Faraj follows passion to rebuild
Hassan Faraj hopes to help revitalize large cities devastated by the new economy. It’s a lofty goal. But considering the background and passion of the first-year Krannert MBA student, it seems plausible.
Faraj was born in Beirut, Lebanon, but the civil war in that country drove his family to the United States when he was 5. The family of seven lived in a one-bedroom apartment in Detroit.
With his father unable to work because of a disability, Faraj started working at age 12 to help his siblings support the family. He graduated from high school and had a full-time job when his life took a detour.
"A friend of mine was on his way to register at a local community college, and he asked if I wanted to go along. I had no plans to go to college, and didn’t even know how to get started," Faraj says.
He enrolled at Henry Ford Community College and quickly realized that if he applied himself, he could succeed at the collegiate level. That success continued as he transferred to the University of Michigan to major in business.
Faraj, who was the first in his family to earn a college degree, never received less than an A-minus. He was part of the honors program at Michigan, and was runner-up for the prestigious Chancellor’s Medallion. He also landed a coveted internship at General Motors, where his career path took its next turn.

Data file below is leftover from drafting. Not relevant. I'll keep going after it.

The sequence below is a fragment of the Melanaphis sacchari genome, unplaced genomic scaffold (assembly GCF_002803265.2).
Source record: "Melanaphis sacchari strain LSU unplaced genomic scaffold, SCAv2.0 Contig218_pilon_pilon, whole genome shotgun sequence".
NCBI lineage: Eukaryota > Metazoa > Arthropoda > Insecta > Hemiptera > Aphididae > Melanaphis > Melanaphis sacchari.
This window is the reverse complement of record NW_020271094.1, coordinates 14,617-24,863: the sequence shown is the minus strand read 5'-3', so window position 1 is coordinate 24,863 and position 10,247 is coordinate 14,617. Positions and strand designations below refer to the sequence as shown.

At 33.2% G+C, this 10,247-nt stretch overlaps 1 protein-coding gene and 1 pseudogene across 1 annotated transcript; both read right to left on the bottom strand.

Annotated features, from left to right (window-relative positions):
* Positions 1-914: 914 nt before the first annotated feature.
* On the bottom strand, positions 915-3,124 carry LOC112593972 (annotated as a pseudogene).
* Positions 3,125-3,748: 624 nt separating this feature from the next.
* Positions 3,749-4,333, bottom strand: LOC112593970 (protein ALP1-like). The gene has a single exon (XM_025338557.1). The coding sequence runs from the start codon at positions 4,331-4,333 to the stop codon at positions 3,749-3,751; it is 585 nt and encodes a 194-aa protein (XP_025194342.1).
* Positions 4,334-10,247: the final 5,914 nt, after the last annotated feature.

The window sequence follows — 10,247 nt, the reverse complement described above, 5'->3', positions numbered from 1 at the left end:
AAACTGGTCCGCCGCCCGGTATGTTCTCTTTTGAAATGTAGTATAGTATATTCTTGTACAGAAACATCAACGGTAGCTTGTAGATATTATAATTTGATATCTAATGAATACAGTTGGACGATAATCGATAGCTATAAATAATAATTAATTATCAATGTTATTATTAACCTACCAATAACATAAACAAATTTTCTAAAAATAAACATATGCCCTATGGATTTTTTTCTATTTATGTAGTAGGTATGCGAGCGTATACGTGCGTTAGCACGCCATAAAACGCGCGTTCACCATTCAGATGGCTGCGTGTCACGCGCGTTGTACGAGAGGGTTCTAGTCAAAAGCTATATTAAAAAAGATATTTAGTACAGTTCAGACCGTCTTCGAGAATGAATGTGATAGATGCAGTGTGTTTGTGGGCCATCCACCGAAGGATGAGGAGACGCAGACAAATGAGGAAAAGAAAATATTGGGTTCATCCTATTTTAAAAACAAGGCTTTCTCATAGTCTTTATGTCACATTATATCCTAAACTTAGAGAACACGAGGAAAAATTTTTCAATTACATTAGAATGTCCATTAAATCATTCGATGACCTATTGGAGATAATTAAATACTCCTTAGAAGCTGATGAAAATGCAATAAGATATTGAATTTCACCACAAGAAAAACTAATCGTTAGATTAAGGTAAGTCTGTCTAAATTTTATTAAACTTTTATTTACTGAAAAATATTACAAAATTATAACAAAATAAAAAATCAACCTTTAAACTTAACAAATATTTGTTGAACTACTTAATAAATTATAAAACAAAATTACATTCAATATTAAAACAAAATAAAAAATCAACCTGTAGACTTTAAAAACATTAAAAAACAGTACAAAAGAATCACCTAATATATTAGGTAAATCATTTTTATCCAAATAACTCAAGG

"I met a lot of MBA interns from Purdue when I was at General Motors. I realized that if I was going to move up the corporate ladder, I would need an MBA. And Purdue was a great fit for what I was looking for in a school," he says.
Faraj, who calls his Purdue experience "everything I expected and more," has been active at the Krannert School. He is a graduate assistant, working directly on the Leadership and Ethics Series. He also is involved in the Consulting Club and will serve as president of the Finance Club.
Faraj was a manager at a real estate company during his senior year at Michigan, and he is using that interest in a real estate finance independent study project with Professor John McConnell. This summer, Faraj will intern as a financial analyst with Procter & Gamble.
He visited his home country in 2008 for the first time in 15 years, and he hopes to retire there some day. In the meantime, he stays close to his roots by following the career of his uncle, Ayman Zbib, one of the most famous singers in Lebanon.
Faraj isn’t sure what turns he’ll take after graduation, but he knows his ultimate wish.
"I have a passion for trying to help rebuild cities that have fallen on tough times," he says. "When I worked at GM headquarters in Detroit and saw that environment empty, it hurt."
"I want to see those urban areas come back, and I want to be part of the process. Whether I’m in a business leadership or volunteer role, I want to make an impact."